Red Light Traffic Camera Records Challenged in Civil Lawsuit
Do the collection and evaluation of electronic records for use in court require a professional license? In litigation a mistake on this question can surprisingly cause a party to lose a lawsuit.
A Texas judge ruled the company operating a red-light enforcement camera (Affiliated Computer Services (ACS)) was acting illegally because it did not have a private investigator license. As the operator of the system, the company was involved in collecting and evaluating electronic records for the purpose of presenting findings in court. This case has spawned an uproar statewide, where motorists (such as Jim Ash, citizen of College Station, Texas) are challenging traffic tickets, demanding repayment of fines they’ve paid and complaining about police and politicians who support automated (robo-cop) traffic enforcement.
In effect, motorists are arguing the digital evidence against them should be thrown out of court because it was managed by an investigator who should have been licensed but was not.
The controversy in Texas is an unintended consequence of recent legislation compelling computer forensics experts get licensed as private investigators under state regulation. Last year the legislature amended the Texas Occupation Code so that Section 1702.104 now reads: "(a) A person acts as an investigations company [which must be licensed] if the person: (1) engages in the business of obtaining or furnishing, or accepts employment to obtain or furnish, information related to . . . the cause or responsibility for . . . loss, accident, damage, or injury to a person or to property. . . . (b) For purposes of Subsection (a)(1), obtaining or furnishing information includes information obtained or furnished through the review and analysis of, and the investigation into the content of, computer-based data not available to the public."
In our digital age, this is broad language that might be read to cover data collection and evaluation activities unexpectedly. [*First Footnote] It might cover activities not only in criminal investigations, but also in civil lawsuits like bankruptcies and failed business deals. In Texas the traffic violations in red-light camera cases are often civil law matters, not criminal law.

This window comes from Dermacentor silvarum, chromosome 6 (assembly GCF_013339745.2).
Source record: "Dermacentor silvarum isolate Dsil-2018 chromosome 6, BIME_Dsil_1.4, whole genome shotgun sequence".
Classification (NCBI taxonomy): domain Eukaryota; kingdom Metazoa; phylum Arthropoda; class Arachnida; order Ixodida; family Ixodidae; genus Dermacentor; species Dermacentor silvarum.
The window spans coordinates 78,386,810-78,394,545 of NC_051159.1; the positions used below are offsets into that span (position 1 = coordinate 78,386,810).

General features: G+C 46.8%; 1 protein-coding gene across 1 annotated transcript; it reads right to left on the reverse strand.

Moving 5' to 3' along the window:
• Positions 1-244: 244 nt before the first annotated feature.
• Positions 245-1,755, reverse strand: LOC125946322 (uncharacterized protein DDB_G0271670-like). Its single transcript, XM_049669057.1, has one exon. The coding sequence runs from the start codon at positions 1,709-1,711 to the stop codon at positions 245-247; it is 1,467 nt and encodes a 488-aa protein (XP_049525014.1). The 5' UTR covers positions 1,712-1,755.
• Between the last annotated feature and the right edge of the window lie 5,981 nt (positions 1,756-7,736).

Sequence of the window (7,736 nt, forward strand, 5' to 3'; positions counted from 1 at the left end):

When the Texas legislature amended the Occupation Code, I'm sure it did not realize it might be forcing local state governments (like the municipality of College Station) to return millions of dollars in revenue from run-of-the-mill, civil law traffic tickets.
On its face, it is unclear whether Section 1702.104 covers the mere searching for and collection of computer data, as distinguished from the review/evaluation/assessment of its content.
The computer (IT) forensics profession argues that a broad understanding of private investigator (PI) licensure is unwise. In August 2008 the profession persuaded the American Bar Association to pass Resolution 301 urging lawmakers to “refrain from requiring private investigator licenses for persons engaged in:
- computer or digital forensic services or in the acquisition, review, or analysis of digital or computer-based information, whether for purposes of obtaining or furnishing information for evidentiary or other purposes, or for providing expert testimony before a court; or
- network or system vulnerability testing, including network scans and risk assessment and analysis of computers connected to a network.”
The ABA argues that computer forensics is a separate profession from private investigation and should be treated differently.
Update: The Texas Private Security Bureau has weighed in with an opinion on this topic. See my analysis.
Another update: Citizen Jim Ash believes he has found evidence that the contract between the camera company in his case (American Traffic Solutions or ATS) and the city of College Station violate the Texas legislation enabling automated red-light enforcement. Ash says Texas law forbids the company from being paid based on a per-violation basis. But he reads the contract between ATS and the city as providing such payment.
Update June 2009: Jim Ash has launched a referendum [**Second Footnote] drive to ban red light cameras from College Station. In just a couple of weeks, he has amassed 744 of the 850 voter signatures he needs to get the measure on the ballot.
Mr. Wright is an advisor to Messaging Architects, leaders in services for ediscovery.
*First Footnote: One of the reasons Section 1702.104 has attracted notoriety is that, in enforcement of the Section, the Texas Private Security Board reportedly sent letters to Geek Squad (!). The letters warned the intrepid computer repair guys not to learn about child, spouse or employee use of the computers they are fixing.
**Second Footnote: When I originally wrote about Jim Ash's voters' effort in College Station, I called it a "referendum," not having researched or thought about the technical difference between a referendum and a petition initiative under the city's charter or under the Texas law of municipalities. I have since learned that the effort is a "petition initiative", not a referendum.